Thiopurine methyltransferase activity in American white subjects and black subjects

Clin Pharmacol Ther. 1994 Jan;55(1):15-20. doi: 10.1038/clpt.1994.4.


Background: Thiopurine methyltransferase (TPMT) is a cytoplasmic enzyme that preferentially catalyzes the S-methylation of aromatic and heterocyclic sulfhydryl compounds, including 6-mercaptopurine. TPMT exhibits genetic polymorphism in white populations, with 89% of individuals having high TPMT activity, 11% having intermediate activity, and one in 300 having extremely low or absent activity. TPMT activity is inversely correlated with formation of active 6-mercaptopurine metabolites (thioguanine nucleotides), thereby influencing 6-mercaptopurine toxicity and efficacy.

Methods: To investigate ethnic and gender differences in TPMT, we measured erythrocyte TPMT activity in 209 white healthy subjects and 196 black healthy subjects (202 women and 303 men).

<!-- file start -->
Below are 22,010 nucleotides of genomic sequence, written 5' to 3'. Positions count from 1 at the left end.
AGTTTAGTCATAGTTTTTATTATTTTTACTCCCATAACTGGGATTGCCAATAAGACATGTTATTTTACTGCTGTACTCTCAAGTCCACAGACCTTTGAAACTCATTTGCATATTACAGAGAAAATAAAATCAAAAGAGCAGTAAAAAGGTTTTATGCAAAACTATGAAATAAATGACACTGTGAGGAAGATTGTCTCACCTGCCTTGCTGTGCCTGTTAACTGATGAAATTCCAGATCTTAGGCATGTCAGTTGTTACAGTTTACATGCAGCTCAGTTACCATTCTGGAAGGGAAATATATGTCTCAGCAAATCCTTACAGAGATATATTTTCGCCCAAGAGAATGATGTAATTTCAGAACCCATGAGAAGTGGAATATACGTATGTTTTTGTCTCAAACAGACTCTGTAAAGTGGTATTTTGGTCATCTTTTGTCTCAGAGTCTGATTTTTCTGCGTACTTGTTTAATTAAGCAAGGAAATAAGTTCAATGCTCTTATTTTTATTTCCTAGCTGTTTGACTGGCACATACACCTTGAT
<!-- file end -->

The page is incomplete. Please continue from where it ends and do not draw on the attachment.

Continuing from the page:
Results: The black population had lower TPMT activity than the white population (median, 14.4 versus 16.8 units/ml packed erythrocytes; p < 0.001). Maximum likelihood estimation of TPMT activity distribution identified 91.9% and 93.9% with high activity and 7.7% and 6.1% with intermediate activity in the white and black groups, respectively.

Conclusions: These data indicate that TPMT activity is similarly polymorphic in American black subjects and white subjects, although median TPMT activity is approximately 17% lower in black subjects.

Publication types

  • Research Support, Non-U.S. Gov't
  • Research Support, U.S. Gov't, P.H.S.

MeSH terms

  • Adolescent
  • Adult
  • African Continental Ancestry Group / genetics*
  • Aged
  • Erythrocytes / enzymology
  • European Continental Ancestry Group / genetics*
  • Female
  • Humans
  • Male
  • Methyltransferases / blood
  • Methyltransferases / genetics*
  • Middle Aged
  • Polymorphism, Genetic
  • Sex Factors
  • United States


  • Methyltransferases
  • thiopurine methyltransferase